If your Endive is nearly ready, like mine, then it’s time to blanch some of the leaves so that they don’t taste too bitter. There are various ways to do this. Some people advocate using a plate. This is where you place a place on top of the Endive to block out the light. This works if you’re growing in your own garden however it might not be very helpful for allotment owners – if the wind doesn’t whip away your Vera Wangs then someone will. I’ve opted for the ‘tie it up nice and tight with a bit of old string’ approach. This works fine. You should have some sweet, blanched leaves in around a week. However, remember that Endive is not the type of leaf that you would make a whole salad out of – mix it with something that tastes a little milder.
I’ve never grown endive … how lovely to have it in the garden. Was it easy?
The classic French salad is best, I think … endive, mostly the blanched bits from the middle, with fried lardons of bacon and croutons, dressed with a very mustardy vinaigrette. Delicious – really something to look forward to.
I have tried growing endive and chicory for winter salads, but the slugs always get to them. Do you find that slugs get into yours?
Yeah, endive. Every salad I’ve ever eaten that contained endive, it seemed to me would taste even better if you left the endive out. I think I just don’t do bitter very well.
Endive is an acquired taste, for sure!
In answer to your question about the slugs Matron, I found that they left my Endive alone (but totally munched on everything else). I supposed this was because of the bitterness but maybe not. Maybe, they took pity on me and left at least one variety of lettuce still standing. I like to think so!
Yours was the first gardening blog I visited, and you’ve turned me on to a lot of good reading, by perusing your archives; then I wandered on further into the world of gardening blogs. Great for vicarious “plotting”!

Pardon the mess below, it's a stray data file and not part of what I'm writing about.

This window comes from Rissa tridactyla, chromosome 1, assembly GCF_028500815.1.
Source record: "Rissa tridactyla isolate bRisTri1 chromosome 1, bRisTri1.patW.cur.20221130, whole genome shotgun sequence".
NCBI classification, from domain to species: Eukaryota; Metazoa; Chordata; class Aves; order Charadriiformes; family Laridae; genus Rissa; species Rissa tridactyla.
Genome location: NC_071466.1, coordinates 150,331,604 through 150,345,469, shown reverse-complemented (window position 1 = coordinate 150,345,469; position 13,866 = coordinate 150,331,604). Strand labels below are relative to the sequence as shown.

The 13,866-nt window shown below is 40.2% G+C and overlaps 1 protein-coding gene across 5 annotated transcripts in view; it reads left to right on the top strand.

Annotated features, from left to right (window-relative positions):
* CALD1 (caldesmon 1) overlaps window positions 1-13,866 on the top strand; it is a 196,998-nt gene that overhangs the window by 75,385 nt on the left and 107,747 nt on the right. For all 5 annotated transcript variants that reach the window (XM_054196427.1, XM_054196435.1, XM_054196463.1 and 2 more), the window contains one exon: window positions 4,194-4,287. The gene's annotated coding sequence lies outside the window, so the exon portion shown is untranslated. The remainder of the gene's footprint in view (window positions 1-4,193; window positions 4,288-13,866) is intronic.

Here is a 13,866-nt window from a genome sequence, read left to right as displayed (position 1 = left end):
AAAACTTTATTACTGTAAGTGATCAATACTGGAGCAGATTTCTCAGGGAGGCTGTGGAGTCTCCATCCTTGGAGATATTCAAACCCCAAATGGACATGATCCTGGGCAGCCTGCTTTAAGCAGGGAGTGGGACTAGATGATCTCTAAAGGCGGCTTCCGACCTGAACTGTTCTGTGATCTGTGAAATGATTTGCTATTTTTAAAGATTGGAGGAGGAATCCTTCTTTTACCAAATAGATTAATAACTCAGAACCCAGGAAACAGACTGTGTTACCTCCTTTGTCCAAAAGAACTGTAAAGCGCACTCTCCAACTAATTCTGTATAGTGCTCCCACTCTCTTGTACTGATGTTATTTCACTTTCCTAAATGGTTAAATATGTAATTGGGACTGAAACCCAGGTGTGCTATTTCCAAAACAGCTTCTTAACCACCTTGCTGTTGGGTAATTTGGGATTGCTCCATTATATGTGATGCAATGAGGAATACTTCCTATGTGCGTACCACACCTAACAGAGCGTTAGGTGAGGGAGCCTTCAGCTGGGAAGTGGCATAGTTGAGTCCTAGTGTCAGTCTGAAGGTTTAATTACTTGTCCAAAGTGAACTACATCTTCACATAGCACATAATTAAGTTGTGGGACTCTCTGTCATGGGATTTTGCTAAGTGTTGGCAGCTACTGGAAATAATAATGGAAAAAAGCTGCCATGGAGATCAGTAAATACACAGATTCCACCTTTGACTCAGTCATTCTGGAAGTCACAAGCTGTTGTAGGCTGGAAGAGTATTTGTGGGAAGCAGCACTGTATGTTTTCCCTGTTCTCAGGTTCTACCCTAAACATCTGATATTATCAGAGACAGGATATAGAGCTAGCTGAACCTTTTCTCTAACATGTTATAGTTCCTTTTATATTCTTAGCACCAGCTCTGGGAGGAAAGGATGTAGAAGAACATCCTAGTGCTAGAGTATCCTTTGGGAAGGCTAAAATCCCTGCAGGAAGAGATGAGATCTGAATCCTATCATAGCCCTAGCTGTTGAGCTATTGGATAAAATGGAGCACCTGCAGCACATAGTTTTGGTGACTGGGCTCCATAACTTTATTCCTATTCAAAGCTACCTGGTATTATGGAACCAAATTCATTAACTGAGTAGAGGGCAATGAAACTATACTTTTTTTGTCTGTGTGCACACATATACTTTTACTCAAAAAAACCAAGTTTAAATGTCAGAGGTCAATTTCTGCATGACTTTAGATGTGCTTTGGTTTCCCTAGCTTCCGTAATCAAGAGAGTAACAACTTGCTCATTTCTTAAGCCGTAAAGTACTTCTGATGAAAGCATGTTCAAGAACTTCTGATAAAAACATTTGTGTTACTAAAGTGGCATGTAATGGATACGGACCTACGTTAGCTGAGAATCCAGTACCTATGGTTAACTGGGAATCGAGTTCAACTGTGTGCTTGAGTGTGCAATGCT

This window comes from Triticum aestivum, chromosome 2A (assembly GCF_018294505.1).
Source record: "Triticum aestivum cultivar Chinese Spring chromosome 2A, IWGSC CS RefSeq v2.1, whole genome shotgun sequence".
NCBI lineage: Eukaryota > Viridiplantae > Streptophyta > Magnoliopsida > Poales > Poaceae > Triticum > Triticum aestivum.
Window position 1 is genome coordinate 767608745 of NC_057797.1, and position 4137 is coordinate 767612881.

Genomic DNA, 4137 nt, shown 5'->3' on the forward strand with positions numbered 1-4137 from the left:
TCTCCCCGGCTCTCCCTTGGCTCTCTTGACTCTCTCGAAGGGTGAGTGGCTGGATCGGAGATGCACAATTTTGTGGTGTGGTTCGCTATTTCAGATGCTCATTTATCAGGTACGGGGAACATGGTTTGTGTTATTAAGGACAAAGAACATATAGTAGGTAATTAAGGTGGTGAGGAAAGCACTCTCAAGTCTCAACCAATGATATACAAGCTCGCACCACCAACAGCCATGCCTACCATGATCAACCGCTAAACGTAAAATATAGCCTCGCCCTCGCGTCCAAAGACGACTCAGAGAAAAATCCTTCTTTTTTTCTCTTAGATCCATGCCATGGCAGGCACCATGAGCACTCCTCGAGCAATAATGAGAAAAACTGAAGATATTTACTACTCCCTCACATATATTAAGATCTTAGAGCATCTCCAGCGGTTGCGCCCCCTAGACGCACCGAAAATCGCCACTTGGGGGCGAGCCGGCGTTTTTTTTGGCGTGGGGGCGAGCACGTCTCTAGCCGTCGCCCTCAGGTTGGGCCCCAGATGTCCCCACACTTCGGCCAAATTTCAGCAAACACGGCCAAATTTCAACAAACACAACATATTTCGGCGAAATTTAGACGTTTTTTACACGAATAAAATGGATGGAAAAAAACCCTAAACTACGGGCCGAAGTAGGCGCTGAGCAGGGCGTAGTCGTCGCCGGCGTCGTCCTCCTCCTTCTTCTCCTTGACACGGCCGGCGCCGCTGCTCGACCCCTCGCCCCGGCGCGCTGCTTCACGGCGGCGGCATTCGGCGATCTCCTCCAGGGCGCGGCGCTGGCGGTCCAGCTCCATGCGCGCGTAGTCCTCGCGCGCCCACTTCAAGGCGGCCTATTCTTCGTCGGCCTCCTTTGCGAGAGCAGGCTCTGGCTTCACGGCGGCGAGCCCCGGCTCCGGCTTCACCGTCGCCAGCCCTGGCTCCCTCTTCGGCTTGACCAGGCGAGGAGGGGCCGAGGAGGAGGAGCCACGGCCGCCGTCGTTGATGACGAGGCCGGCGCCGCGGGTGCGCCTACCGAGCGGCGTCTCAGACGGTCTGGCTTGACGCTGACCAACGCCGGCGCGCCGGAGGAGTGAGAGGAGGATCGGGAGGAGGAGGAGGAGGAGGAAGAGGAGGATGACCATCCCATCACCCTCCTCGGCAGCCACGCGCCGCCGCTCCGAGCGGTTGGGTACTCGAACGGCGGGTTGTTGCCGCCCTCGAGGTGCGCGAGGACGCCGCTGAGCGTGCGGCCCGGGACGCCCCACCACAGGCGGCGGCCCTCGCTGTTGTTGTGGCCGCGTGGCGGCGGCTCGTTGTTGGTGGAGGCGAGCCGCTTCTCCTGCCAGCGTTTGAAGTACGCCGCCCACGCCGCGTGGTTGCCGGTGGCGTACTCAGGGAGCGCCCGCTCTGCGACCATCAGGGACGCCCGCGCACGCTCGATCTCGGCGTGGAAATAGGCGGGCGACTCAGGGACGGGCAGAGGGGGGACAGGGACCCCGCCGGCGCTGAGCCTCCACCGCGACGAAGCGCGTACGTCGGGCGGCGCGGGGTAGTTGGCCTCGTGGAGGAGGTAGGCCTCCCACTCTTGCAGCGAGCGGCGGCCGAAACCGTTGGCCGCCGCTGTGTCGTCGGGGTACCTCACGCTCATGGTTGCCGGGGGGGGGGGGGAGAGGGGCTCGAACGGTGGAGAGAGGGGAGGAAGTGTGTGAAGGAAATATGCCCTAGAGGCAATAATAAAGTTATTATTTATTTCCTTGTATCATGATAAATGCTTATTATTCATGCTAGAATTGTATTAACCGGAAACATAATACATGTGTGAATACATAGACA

Love the pictures.
I like the photos of your garden. You do a fine job. I thought you might like seeing pictures of my garden I have posted on my blog. I also have pictures of things that happen around my dairy farm here in southern Missouri, (cows, calves, tractors, grandkids and so forth.
Endive is such an attractive leaf on the plate. Perhaps I shall find a home for it on my new allotment next year.
You didn’t mention your sweetcorn again since a few weeks ago. Did you get a good harvest this year? Mine was a total waste of space…. I had approx 20 plants and got 2 eatable cobs off them.
I managed to eat one cob from the sweetcorns. Half of it wasn’t germinated though
(ie the corn wasn’t yellow but half white) so I had to make sure to avoid the white ones. But at least I got one!
Your endive from 5 Oct. 2007 looks wonderful. Do you happen to remember the variety? It looks similar to the endive I sometimes see in the grocery store, which grandma loves and wants to grow this year, but I am not certain which variety, possibly Salad King? Thanks, mommyof4
I have not employed the method you used. I will try them some time.